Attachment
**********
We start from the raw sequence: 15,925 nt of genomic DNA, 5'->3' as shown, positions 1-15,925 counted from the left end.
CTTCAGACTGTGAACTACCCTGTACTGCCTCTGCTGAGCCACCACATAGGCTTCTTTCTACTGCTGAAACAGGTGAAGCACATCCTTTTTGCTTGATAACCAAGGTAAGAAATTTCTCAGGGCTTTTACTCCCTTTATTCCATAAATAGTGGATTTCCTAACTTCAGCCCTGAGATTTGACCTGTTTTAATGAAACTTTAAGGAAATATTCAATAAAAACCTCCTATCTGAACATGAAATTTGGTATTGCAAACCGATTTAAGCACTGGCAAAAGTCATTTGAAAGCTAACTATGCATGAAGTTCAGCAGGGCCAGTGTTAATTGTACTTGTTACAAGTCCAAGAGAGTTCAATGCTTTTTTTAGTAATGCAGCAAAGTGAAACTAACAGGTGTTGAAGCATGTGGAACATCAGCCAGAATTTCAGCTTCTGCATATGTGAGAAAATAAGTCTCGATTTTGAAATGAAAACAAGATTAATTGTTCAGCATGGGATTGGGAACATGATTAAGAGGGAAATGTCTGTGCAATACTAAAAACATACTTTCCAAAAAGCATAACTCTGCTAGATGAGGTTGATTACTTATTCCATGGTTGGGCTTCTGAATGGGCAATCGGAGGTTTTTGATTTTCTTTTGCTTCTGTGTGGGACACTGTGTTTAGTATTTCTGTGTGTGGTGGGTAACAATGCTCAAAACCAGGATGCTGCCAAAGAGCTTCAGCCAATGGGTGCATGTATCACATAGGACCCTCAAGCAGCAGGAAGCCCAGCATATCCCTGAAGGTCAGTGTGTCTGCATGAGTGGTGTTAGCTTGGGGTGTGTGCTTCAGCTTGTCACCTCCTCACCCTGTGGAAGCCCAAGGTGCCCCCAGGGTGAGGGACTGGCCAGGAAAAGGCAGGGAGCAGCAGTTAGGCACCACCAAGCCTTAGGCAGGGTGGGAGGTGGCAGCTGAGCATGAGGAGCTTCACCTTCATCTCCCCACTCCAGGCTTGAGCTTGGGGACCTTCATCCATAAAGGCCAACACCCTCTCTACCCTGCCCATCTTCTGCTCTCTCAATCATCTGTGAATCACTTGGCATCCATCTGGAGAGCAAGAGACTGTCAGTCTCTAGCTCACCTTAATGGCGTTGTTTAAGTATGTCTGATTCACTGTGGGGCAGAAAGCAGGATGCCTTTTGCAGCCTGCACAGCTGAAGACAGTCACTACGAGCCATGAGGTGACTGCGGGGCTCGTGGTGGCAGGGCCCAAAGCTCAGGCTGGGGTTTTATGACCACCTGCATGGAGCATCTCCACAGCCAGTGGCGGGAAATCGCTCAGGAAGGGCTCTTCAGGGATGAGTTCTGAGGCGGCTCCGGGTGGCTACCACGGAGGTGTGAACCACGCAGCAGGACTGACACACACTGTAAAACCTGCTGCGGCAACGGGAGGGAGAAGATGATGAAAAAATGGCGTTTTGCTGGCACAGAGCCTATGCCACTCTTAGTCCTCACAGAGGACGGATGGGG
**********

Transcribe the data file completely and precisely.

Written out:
We start from the raw sequence: 15,925 nt of genomic DNA, 5'->3' as shown, positions 1-15,925 counted from the left end.
CTTCAGACTGTGAACTACCCTGTACTGCCTCTGCTGAGCCACCACATAGGCTTCTTTCTACTGCTGAAACAGGTGAAGCACATCCTTTTTGCTTGATAACCAAGGTAAGAAATTTCTCAGGGCTTTTACTCCCTTTATTCCATAAATAGTGGATTTCCTAACTTCAGCCCTGAGATTTGACCTGTTTTAATGAAACTTTAAGGAAATATTCAATAAAAACCTCCTATCTGAACATGAAATTTGGTATTGCAAACCGATTTAAGCACTGGCAAAAGTCATTTGAAAGCTAACTATGCATGAAGTTCAGCAGGGCCAGTGTTAATTGTACTTGTTACAAGTCCAAGAGAGTTCAATGCTTTTTTTAGTAATGCAGCAAAGTGAAACTAACAGGTGTTGAAGCATGTGGAACATCAGCCAGAATTTCAGCTTCTGCATATGTGAGAAAATAAGTCTCGATTTTGAAATGAAAACAAGATTAATTGTTCAGCATGGGATTGGGAACATGATTAAGAGGGAAATGTCTGTGCAATACTAAAAACATACTTTCCAAAAAGCATAACTCTGCTAGATGAGGTTGATTACTTATTCCATGGTTGGGCTTCTGAATGGGCAATCGGAGGTTTTTGATTTTCTTTTGCTTCTGTGTGGGACACTGTGTTTAGTATTTCTGTGTGTGGTGGGTAACAATGCTCAAAACCAGGATGCTGCCAAAGAGCTTCAGCCAATGGGTGCATGTATCACATAGGACCCTCAAGCAGCAGGAAGCCCAGCATATCCCTGAAGGTCAGTGTGTCTGCATGAGTGGTGTTAGCTTGGGGTGTGTGCTTCAGCTTGTCACCTCCTCACCCTGTGGAAGCCCAAGGTGCCCCCAGGGTGAGGGACTGGCCAGGAAAAGGCAGGGAGCAGCAGTTAGGCACCACCAAGCCTTAGGCAGGGTGGGAGGTGGCAGCTGAGCATGAGGAGCTTCACCTTCATCTCCCCACTCCAGGCTTGAGCTTGGGGACCTTCATCCATAAAGGCCAACACCCTCTCTACCCTGCCCATCTTCTGCTCTCTCAATCATCTGTGAATCACTTGGCATCCATCTGGAGAGCAAGAGACTGTCAGTCTCTAGCTCACCTTAATGGCGTTGTTTAAGTATGTCTGATTCACTGTGGGGCAGAAAGCAGGATGCCTTTTGCAGCCTGCACAGCTGAAGACAGTCACTACGAGCCATGAGGTGACTGCGGGGCTCGTGGTGGCAGGGCCCAAAGCTCAGGCTGGGGTTTTATGACCACCTGCATGGAGCATCTCCACAGCCAGTGGCGGGAAATCGCTCAGGAAGGGCTCTTCAGGGATGAGTTCTGAGGCGGCTCCGGGTGGCTACCACGGAGGTGTGAACCACGCAGCAGGACTGACACACACTGTAAAACCTGCTGCGGCAACGGGAGGGAGAAGATGATGAAAAAATGGCGTTTTGCTGGCACAGAGCCTATGCCACTCTTAGTCCTCACAGAGGACGGATGGGG